Doug Farrar: San Francisco has had issues at wide receiver for a long time, though there might be a bit of relief on board. How has new acquisition Bryant Johnson looked, and where did this Josh Morgan guy come from?

Craig Massei:Johnson looked great during the spring, when he quickly assumed the starting role at split end, but he missed the first three preseason games with a hamstring injury. Since returning in late August, he probably has looked like the team's best receiver and has established himself as a legitimate threat in the passing game. Johnson's injury in early August gave Morgan an immediate shot at the starting lineup when the exhibition season began, and the rookie excelled in each of San Francisco's first two preseason games, catching nine passes for 182 yards and looking like a skilled pro and game-breaking threat. Morgan, the team's sixth-round draft choice in April, was one of the team's bona fide stars of the summer and has gotten some national recognition as one of the steals of the draft. He'll see regular work in the team's receiver rotation against the Sehawks, but Johnson and Isaac Bruce remain the starters.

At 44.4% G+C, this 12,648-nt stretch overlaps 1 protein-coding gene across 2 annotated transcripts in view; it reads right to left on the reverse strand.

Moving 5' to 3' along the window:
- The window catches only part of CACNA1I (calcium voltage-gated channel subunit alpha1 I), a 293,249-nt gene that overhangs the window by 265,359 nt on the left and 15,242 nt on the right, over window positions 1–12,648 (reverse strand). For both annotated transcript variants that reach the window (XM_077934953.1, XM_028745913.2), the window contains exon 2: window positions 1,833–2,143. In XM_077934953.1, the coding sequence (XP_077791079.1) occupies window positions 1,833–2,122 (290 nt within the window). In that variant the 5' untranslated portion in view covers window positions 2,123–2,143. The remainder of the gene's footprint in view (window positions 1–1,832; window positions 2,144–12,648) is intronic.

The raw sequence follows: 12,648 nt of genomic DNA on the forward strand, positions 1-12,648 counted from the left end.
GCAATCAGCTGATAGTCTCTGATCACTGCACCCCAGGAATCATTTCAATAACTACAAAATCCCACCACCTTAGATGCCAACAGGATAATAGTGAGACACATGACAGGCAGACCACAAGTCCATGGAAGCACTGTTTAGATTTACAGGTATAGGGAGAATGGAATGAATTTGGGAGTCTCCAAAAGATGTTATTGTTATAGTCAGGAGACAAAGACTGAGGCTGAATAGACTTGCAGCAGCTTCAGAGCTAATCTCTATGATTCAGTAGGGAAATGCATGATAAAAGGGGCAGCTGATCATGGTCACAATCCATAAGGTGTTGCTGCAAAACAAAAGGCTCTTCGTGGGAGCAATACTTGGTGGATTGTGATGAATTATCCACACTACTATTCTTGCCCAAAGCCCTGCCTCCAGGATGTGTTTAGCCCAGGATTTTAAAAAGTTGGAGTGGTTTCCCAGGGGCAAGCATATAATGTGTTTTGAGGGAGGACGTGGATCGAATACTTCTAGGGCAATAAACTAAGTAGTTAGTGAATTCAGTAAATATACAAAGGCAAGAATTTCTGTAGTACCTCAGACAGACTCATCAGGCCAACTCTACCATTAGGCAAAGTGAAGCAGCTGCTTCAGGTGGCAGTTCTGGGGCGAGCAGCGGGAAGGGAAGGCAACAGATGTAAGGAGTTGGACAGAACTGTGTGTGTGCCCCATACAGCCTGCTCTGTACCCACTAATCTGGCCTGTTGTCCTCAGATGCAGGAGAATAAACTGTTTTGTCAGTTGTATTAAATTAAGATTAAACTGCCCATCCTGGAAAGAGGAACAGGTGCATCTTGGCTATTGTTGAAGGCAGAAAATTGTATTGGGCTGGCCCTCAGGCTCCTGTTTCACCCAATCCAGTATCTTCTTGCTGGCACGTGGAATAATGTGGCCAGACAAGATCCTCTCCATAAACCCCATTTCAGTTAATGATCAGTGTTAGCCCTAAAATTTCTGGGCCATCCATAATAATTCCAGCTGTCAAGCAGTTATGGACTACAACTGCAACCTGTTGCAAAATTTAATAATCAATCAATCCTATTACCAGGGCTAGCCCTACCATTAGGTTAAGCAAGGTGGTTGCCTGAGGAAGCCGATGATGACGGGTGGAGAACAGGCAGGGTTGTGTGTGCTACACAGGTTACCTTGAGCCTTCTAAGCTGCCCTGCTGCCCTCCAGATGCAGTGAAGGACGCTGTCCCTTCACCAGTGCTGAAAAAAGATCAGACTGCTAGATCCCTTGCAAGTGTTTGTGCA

Doug Farrar: How has Joe Staley looked at left tackle, and how has the rest of the 49ers' offensive line looked so far? In what ways do you think the Martz scheme will affect quarterback protection?

Craig Massei: I like Staley a lot and think he's going to be an excellent tackle for the 49ers for years to come. But he's still earning his stripes at left tackle after moving over from the right side. He allowed a sack that resulted in a lost fumble in the opener, but definitely held his own and is an asset to the team at the position. There has been a lot of change on the line – starting guards Larry Allen and Justin Smiley and former starting tackle Kwame Harris all are gone from last year's team – but it displayed a lot of progress during the summer and preseason and entered the season on a roll. There's some fresh blood and young talent in there now and I think that will make the line better this year. That said, Martz's scheme probably will have an adverse effect on quarterback protection. He spreads it out with a lot of four-receiver sets, which doesn't leave many extra blockers in for protection. Martz's scheme relies on precision and the quarterback getting rid of the ball quickly. O'Sullivan fits the scheme, but he still was sacked four times while throwing only 20 passes in the opener, and there were several other times he was scrambling to get out of harm's way. With this line, the run blocking definitely is ahead of the pass blocking as the 49ers prepare to play the Seahawks.

PART II: Make sure to check back on both SFIllustrated.com and Seahawks.NET as Craig and Doug continue their back-and-forth interaction with Doug answering five questions from Craig.